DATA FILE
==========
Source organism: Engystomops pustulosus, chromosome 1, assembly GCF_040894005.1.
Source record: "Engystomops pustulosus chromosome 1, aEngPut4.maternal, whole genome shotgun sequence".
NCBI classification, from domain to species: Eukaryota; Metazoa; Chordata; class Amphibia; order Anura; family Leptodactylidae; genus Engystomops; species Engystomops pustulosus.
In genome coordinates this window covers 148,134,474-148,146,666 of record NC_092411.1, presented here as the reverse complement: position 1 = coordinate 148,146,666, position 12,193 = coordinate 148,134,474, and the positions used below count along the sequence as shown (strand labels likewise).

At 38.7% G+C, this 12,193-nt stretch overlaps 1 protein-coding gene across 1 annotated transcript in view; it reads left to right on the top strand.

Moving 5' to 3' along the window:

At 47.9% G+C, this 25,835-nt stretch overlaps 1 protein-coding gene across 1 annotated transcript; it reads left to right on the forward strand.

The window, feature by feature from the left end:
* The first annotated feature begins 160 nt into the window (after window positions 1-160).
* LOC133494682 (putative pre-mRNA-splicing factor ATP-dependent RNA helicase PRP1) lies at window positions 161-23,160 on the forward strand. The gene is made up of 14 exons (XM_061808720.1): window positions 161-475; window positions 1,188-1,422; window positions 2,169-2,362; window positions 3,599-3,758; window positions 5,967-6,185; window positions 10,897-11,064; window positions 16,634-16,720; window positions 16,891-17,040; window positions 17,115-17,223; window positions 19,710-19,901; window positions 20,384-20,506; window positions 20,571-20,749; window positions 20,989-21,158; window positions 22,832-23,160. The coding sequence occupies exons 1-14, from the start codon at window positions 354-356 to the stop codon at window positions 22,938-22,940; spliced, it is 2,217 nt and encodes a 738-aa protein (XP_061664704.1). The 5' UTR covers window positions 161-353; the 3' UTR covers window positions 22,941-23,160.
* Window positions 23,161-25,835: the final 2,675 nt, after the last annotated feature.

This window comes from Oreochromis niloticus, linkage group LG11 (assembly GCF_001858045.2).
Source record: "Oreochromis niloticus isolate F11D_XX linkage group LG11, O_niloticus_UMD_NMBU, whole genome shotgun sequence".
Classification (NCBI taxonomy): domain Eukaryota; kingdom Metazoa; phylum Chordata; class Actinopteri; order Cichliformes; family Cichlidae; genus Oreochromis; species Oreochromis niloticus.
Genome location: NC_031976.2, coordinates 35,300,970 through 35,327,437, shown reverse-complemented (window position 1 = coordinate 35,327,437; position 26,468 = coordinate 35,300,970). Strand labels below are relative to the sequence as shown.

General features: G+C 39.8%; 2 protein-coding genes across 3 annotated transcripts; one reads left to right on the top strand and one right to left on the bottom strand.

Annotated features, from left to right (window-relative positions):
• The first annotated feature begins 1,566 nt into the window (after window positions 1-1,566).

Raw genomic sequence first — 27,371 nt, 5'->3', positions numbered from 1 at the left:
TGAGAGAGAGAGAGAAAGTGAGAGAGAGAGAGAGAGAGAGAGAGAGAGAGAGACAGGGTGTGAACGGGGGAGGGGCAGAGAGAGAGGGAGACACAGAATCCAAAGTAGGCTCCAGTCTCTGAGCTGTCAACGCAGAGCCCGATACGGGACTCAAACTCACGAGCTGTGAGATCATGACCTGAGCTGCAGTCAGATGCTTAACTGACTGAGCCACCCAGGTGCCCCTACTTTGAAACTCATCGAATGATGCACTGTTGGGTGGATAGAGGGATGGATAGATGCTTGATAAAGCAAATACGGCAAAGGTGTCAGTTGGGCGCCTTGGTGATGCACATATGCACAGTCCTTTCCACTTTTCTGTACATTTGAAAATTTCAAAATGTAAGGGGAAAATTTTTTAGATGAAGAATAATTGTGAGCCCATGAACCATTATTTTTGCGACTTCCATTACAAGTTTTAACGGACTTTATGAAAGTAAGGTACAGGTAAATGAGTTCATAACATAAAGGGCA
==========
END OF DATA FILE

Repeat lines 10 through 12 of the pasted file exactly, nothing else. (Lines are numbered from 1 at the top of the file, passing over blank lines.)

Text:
* LOC133494682 (putative pre-mRNA-splicing factor ATP-dependent RNA helicase PRP1) lies at window positions 161-23,160 on the forward strand. The gene is made up of 14 exons (XM_061808720.1): window positions 161-475; window positions 1,188-1,422; window positions 2,169-2,362; window positions 3,599-3,758; window positions 5,967-6,185; window positions 10,897-11,064; window positions 16,634-16,720; window positions 16,891-17,040; window positions 17,115-17,223; window positions 19,710-19,901; window positions 20,384-20,506; window positions 20,571-20,749; window positions 20,989-21,158; window positions 22,832-23,160. The coding sequence occupies exons 1-14, from the start codon at window positions 354-356 to the stop codon at window positions 22,938-22,940; spliced, it is 2,217 nt and encodes a 738-aa protein (XP_061664704.1). The 5' UTR covers window positions 161-353; the 3' UTR covers window positions 22,941-23,160.
* Window positions 23,161-25,835: the final 2,675 nt, after the last annotated feature.

This window comes from Oreochromis niloticus, linkage group LG11 (assembly GCF_001858045.2).